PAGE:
Zwing Uri is a ruined medieval castle north of Amsteg, today in the territory of the municipality of Silenen.
The castle is notable for its role in Swiss historiography as the first fortress destroyed in the Burgenbruch at the beginning of the Swiss Confederacy. The slighting of Zwing Uri (Twing Üren) is mentioned in the White Book of Sarnen, a Swiss chronicle of 1470. The event is placed in the year 1307 by the Chronicon Helveticum (1570).
The site had been occupied since the Bronze Age. By 1150, there had been a farmstead with three buildings. By the early 13th century, the dwelling was replaced by a defensive tower. During the period of 1310 to 1320, the tower was still standing, and there are traces of a planned expansion into a full castle with a ring wall and a moat. This expansion was interrupted at about six weeks into the construction work, and the castle was abandoned in ca. 1320, i.e. 13 years after the traditional date of the Burgenbruch.
The site remained unoccupied until 1868, when a restaurant was built, using stones from the ruin. The remains were secured in 1928, when the ruin was acquired by the Schweizerischer Burgenverein. Archaeological excavations of the ruin were performed in 1978.References:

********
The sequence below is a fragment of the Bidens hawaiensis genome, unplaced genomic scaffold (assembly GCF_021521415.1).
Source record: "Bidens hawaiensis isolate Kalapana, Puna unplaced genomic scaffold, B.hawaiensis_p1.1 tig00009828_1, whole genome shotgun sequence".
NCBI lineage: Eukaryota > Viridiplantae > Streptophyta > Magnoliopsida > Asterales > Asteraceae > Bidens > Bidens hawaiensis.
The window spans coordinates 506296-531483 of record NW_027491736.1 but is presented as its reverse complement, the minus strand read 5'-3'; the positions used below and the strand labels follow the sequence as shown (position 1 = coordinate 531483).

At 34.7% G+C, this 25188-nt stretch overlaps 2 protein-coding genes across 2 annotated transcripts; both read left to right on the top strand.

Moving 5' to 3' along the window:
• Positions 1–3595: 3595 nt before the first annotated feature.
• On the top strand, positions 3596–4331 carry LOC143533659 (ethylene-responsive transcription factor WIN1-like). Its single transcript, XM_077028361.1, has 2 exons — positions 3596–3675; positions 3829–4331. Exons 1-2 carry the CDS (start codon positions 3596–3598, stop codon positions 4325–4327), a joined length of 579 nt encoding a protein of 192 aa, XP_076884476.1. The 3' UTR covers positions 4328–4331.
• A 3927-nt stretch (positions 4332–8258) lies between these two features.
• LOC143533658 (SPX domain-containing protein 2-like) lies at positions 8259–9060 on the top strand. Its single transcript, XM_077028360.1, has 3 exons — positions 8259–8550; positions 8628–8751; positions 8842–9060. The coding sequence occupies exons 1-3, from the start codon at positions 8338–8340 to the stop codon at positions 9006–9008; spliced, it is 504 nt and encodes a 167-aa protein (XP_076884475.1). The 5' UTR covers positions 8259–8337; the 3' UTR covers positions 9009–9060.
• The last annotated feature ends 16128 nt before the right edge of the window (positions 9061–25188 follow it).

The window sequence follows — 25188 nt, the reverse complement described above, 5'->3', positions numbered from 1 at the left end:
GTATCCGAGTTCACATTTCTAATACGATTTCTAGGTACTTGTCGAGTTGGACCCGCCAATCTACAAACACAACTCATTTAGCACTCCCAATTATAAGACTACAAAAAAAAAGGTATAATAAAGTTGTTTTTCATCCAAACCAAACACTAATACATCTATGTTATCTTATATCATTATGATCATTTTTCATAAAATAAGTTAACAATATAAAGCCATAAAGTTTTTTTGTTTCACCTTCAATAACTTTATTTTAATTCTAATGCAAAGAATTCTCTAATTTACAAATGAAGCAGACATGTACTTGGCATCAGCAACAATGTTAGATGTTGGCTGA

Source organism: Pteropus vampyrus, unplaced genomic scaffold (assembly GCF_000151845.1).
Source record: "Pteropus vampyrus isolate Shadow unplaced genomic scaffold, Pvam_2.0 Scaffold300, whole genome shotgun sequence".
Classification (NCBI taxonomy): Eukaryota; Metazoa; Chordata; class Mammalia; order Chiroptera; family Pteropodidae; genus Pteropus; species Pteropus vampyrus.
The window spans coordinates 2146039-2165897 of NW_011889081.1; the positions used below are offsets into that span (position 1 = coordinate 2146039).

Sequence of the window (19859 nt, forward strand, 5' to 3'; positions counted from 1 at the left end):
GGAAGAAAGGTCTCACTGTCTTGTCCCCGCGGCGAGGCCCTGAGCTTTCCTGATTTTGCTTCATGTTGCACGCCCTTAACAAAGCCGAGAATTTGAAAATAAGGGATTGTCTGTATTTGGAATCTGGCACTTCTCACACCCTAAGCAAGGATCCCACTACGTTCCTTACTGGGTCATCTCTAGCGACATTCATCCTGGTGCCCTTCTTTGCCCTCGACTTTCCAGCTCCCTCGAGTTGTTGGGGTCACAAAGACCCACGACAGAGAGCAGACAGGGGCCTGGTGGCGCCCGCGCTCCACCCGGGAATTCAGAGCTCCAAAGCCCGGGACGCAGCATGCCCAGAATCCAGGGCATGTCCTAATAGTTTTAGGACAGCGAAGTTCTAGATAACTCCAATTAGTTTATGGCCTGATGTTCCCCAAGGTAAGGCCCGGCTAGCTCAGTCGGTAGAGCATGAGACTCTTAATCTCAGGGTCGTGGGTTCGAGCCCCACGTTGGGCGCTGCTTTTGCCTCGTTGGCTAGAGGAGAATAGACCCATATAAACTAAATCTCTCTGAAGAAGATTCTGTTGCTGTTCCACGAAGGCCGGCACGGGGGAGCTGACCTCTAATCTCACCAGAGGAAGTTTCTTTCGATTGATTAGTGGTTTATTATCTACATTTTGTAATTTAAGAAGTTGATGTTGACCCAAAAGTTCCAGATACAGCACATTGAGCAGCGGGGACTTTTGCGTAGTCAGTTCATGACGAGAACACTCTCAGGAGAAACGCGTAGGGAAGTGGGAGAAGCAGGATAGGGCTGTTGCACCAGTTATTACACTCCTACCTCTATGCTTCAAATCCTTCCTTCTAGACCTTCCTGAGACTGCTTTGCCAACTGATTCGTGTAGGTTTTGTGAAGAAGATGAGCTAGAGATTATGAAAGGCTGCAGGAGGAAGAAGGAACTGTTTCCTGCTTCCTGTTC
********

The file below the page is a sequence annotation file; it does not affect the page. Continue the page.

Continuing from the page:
The Externsteine (Extern stones) is a distinctive sandstone rock formation located in the Teutoburg Forest, near the town of Horn-Bad Meinberg. The formation is a tor consisting of several tall, narrow columns of rock which rise abruptly from the surrounding wooded hills. Archaeological excavations have yielded some Upper Paleolithic stone tools dating to about 10,700 BC from 9,600 BC.
In a popular tradition going back to an idea proposed to Hermann Hamelmann in 1564, the Externsteine are identified as a sacred site of the pagan Saxons, and the location of the Irminsul (sacral pillar-like object in German paganism) idol reportedly destroyed by Charlemagne; there is however no archaeological evidence that would confirm the site's use during the relevant period.
The stones were used as the site of a hermitage in the Middle Ages, and by at least the high medieval period were the site of a Christian chapel. The Externsteine relief is a medieval depiction of the Descent from the Cross. It remains controversial whether the site was already used for Christian worship in the 8th to early 10th centuries.
The Externsteine gained prominence when Völkisch and nationalistic scholars took an interest in the late 19th and early 20th centuries. This interest peaked under the Nazi regime, when the Externsteine became a focus of nazi propaganda. Today, they remain a popular tourist destination and also continue to attract Neo-Pagans and Neo-Nazis.